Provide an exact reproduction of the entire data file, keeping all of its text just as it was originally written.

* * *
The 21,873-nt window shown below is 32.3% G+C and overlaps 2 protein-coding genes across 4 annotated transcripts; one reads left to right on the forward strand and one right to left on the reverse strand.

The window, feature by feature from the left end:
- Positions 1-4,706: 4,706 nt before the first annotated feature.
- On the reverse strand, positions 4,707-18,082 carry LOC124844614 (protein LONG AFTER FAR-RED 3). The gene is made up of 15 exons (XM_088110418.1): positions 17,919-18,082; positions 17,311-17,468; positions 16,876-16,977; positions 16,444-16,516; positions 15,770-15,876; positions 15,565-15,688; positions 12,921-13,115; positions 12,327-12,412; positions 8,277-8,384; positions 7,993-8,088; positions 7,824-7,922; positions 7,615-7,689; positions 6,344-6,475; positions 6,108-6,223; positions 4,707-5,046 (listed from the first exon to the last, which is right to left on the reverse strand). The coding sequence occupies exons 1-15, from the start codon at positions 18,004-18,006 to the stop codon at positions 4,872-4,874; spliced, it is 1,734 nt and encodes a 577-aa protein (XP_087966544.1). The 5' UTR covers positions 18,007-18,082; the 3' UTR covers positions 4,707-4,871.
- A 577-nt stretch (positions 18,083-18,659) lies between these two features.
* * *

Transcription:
The 21,873-nt window shown below is 32.3% G+C and overlaps 2 protein-coding genes across 4 annotated transcripts; one reads left to right on the forward strand and one right to left on the reverse strand.

The window, feature by feature from the left end:
- Positions 1-4,706: 4,706 nt before the first annotated feature.
- On the reverse strand, positions 4,707-18,082 carry LOC124844614 (protein LONG AFTER FAR-RED 3). The gene is made up of 15 exons (XM_088110418.1): positions 17,919-18,082; positions 17,311-17,468; positions 16,876-16,977; positions 16,444-16,516; positions 15,770-15,876; positions 15,565-15,688; positions 12,921-13,115; positions 12,327-12,412; positions 8,277-8,384; positions 7,993-8,088; positions 7,824-7,922; positions 7,615-7,689; positions 6,344-6,475; positions 6,108-6,223; positions 4,707-5,046 (listed from the first exon to the last, which is right to left on the reverse strand). The coding sequence occupies exons 1-15, from the start codon at positions 18,004-18,006 to the stop codon at positions 4,872-4,874; spliced, it is 1,734 nt and encodes a 577-aa protein (XP_087966544.1). The 5' UTR covers positions 18,007-18,082; the 3' UTR covers positions 4,707-4,871.
- A 577-nt stretch (positions 18,083-18,659) lies between these two features.